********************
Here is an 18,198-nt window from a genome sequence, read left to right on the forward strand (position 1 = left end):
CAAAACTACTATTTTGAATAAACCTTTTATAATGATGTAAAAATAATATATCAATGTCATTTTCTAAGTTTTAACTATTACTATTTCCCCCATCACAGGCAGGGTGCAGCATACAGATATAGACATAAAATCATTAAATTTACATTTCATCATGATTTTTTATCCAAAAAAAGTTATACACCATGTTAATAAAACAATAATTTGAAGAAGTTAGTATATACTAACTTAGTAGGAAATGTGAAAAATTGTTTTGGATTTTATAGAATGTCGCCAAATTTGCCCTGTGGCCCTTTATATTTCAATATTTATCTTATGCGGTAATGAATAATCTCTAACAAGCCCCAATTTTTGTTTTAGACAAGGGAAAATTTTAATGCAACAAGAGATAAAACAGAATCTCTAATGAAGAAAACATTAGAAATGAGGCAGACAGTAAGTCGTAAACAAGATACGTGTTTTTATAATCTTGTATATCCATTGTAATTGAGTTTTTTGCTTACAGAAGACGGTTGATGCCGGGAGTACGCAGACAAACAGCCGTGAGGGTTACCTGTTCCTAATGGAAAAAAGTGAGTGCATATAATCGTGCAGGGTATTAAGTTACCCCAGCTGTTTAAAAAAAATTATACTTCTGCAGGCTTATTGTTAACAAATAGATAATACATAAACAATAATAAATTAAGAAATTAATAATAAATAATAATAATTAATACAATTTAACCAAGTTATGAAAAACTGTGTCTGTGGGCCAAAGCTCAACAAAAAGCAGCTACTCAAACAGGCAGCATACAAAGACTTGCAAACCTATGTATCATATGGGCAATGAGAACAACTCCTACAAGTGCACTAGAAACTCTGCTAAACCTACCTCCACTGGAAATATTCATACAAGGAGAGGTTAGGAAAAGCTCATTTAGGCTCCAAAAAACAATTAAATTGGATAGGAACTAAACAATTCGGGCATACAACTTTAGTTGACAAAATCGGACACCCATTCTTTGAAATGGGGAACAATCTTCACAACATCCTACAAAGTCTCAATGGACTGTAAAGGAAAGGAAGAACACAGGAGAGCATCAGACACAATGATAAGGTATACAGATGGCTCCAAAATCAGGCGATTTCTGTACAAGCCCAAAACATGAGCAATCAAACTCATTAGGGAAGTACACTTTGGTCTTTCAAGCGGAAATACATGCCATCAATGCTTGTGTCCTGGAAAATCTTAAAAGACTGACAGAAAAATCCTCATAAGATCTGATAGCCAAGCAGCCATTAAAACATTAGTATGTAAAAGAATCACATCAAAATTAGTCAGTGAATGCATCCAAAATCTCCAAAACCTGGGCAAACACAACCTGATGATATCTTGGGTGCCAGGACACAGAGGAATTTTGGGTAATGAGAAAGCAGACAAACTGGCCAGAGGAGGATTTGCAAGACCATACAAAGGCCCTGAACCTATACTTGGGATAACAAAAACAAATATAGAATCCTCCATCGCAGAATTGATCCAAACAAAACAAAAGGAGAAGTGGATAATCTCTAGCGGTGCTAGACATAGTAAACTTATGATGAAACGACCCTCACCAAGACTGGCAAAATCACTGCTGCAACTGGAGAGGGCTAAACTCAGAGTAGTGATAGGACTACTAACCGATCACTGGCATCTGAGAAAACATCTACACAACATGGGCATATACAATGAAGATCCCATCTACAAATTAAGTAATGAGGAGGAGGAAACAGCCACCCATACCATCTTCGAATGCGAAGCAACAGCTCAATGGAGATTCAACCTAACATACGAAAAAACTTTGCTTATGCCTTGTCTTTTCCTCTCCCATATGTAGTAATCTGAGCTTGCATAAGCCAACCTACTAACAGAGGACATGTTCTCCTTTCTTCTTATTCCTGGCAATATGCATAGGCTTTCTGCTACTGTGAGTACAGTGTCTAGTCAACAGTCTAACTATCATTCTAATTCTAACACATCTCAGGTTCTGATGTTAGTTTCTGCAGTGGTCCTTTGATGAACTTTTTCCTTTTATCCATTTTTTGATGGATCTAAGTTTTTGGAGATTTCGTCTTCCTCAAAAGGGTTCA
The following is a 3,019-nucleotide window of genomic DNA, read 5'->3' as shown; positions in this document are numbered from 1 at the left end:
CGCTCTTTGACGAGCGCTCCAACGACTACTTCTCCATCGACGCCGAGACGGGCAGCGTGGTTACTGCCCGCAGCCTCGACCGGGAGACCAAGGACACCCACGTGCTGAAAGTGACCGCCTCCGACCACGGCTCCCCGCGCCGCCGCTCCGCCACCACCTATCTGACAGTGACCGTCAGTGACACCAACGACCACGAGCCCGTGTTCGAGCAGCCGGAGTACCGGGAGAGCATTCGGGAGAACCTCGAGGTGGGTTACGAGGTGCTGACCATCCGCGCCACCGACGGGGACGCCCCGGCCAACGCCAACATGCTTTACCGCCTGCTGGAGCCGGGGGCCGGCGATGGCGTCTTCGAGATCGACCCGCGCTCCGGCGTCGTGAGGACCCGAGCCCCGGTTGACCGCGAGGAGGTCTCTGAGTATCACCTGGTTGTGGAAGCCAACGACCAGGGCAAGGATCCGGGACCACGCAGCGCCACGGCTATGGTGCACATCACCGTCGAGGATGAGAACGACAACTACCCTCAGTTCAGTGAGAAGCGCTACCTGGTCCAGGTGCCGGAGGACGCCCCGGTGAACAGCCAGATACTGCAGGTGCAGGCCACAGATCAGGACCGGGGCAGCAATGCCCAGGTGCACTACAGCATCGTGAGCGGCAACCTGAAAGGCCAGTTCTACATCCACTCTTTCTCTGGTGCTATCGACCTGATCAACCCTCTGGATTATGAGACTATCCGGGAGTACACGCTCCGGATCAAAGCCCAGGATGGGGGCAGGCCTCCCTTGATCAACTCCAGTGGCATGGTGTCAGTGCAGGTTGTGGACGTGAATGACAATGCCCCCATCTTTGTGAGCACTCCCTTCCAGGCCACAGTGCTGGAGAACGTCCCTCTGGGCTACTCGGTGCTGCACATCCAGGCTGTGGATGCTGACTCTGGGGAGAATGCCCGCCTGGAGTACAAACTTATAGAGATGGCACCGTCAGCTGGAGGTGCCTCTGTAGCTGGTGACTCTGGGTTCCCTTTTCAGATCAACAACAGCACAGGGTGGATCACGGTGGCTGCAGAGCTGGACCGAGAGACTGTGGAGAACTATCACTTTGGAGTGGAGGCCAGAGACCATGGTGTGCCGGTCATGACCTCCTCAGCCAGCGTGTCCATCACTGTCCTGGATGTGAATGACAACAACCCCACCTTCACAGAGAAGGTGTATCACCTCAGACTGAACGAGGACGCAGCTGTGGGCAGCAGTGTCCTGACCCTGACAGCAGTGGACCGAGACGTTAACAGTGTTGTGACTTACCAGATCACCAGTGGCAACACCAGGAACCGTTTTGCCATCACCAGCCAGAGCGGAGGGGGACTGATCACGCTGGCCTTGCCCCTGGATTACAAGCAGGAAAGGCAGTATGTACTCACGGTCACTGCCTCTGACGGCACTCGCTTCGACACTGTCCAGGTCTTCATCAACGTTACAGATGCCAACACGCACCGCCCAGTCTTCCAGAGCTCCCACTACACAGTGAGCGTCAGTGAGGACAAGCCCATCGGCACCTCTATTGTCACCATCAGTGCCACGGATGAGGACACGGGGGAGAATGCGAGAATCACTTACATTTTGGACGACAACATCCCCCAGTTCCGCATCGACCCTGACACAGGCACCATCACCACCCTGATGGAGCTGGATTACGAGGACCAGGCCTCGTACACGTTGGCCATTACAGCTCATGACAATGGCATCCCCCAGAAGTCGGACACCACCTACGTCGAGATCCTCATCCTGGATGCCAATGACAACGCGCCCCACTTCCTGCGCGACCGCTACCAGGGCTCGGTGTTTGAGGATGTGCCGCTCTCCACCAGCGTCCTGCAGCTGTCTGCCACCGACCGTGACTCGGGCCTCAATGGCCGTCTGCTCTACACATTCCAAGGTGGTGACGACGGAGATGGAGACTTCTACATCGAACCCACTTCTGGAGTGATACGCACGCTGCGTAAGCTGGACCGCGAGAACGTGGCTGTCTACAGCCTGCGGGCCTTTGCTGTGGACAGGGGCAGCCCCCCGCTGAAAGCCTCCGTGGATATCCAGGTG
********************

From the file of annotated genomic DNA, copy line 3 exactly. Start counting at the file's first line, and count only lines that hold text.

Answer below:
The following is a 3,019-nucleotide window of genomic DNA, read 5'->3' as shown; positions in this document are numbered from 1 at the left end: